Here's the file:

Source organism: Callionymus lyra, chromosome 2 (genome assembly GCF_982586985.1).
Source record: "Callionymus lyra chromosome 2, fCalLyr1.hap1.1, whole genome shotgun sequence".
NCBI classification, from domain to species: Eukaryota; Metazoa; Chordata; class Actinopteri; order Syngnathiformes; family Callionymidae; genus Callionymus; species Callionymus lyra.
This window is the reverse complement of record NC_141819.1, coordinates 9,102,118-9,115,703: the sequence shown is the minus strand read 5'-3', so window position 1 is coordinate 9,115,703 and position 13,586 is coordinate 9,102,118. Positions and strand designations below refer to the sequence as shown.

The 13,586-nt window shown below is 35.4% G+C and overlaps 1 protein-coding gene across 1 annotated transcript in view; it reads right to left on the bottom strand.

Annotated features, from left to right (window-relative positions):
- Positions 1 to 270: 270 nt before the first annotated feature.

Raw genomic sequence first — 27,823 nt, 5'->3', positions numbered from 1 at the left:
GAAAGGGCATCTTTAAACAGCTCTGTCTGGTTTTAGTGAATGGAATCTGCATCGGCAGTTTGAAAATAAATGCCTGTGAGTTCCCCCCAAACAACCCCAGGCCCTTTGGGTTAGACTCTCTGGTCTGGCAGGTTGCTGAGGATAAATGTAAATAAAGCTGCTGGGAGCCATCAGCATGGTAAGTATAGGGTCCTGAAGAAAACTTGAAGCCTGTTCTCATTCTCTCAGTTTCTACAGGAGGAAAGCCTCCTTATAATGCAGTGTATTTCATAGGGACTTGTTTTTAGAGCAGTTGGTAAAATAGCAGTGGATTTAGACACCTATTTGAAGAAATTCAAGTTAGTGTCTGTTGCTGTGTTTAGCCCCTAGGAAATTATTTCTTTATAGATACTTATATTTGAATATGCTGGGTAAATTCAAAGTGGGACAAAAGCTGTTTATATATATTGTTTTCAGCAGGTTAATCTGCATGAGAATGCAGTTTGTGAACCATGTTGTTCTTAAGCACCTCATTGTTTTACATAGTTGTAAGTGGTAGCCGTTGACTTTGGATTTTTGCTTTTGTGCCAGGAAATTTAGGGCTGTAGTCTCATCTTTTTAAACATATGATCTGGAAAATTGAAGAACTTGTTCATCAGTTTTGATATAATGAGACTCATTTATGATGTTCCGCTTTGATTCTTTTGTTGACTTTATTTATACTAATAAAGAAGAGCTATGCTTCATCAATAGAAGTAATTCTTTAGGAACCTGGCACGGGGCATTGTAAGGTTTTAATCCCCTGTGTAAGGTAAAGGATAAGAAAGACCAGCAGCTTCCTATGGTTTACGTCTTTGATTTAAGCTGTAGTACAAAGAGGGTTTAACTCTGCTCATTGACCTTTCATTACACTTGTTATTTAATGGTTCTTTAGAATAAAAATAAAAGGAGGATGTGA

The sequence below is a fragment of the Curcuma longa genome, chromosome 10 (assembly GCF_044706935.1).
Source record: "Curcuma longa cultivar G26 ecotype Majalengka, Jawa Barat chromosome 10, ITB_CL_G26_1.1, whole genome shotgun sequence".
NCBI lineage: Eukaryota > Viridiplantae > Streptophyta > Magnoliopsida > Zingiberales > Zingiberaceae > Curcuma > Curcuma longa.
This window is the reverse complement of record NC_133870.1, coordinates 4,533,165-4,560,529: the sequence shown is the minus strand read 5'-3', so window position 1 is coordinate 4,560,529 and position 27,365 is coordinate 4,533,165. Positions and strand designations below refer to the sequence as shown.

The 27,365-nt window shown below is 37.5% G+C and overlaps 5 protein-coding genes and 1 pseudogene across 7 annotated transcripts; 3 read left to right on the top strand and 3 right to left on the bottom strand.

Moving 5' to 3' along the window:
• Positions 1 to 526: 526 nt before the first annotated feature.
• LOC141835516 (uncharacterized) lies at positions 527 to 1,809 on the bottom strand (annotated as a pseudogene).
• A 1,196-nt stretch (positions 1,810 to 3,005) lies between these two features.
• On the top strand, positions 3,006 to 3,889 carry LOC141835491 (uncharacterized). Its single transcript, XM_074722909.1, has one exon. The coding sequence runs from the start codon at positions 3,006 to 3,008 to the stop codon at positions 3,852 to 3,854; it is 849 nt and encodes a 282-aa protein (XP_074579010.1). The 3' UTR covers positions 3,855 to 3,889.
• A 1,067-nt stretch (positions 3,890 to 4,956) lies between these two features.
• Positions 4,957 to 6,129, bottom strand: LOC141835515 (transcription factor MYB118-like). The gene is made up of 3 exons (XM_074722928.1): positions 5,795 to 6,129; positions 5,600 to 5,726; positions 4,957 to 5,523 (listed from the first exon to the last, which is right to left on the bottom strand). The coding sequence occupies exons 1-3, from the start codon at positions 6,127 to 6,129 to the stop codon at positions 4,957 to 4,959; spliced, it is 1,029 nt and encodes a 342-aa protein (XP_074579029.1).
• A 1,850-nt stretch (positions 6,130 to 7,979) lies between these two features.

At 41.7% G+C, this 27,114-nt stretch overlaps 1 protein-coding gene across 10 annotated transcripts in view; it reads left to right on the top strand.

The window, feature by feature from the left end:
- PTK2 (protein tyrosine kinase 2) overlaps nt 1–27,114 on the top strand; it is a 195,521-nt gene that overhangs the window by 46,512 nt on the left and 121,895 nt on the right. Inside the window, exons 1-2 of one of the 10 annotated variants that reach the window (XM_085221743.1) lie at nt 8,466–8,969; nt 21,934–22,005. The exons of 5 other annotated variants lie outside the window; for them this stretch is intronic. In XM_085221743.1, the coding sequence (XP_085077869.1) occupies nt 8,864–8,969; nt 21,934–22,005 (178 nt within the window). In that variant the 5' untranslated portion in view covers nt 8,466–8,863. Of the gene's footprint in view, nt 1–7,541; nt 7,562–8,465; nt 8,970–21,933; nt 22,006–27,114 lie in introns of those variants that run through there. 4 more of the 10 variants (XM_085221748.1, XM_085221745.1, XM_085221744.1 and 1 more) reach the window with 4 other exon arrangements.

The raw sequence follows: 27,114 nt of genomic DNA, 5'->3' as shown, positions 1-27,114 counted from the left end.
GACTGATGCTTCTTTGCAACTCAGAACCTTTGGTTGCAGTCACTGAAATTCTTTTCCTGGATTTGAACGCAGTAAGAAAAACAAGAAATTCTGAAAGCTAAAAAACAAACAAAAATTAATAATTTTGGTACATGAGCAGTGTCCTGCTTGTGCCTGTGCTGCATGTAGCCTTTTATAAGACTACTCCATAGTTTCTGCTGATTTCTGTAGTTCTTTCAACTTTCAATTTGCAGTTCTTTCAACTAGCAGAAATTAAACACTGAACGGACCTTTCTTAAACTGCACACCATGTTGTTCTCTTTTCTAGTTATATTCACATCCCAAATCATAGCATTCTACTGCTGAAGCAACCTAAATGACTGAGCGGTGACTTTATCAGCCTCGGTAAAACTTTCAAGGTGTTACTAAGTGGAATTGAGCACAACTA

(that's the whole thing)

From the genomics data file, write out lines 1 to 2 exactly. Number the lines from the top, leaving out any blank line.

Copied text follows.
Source organism: Callionymus lyra, chromosome 2 (genome assembly GCF_982586985.1).
Source record: "Callionymus lyra chromosome 2, fCalLyr1.hap1.1, whole genome shotgun sequence".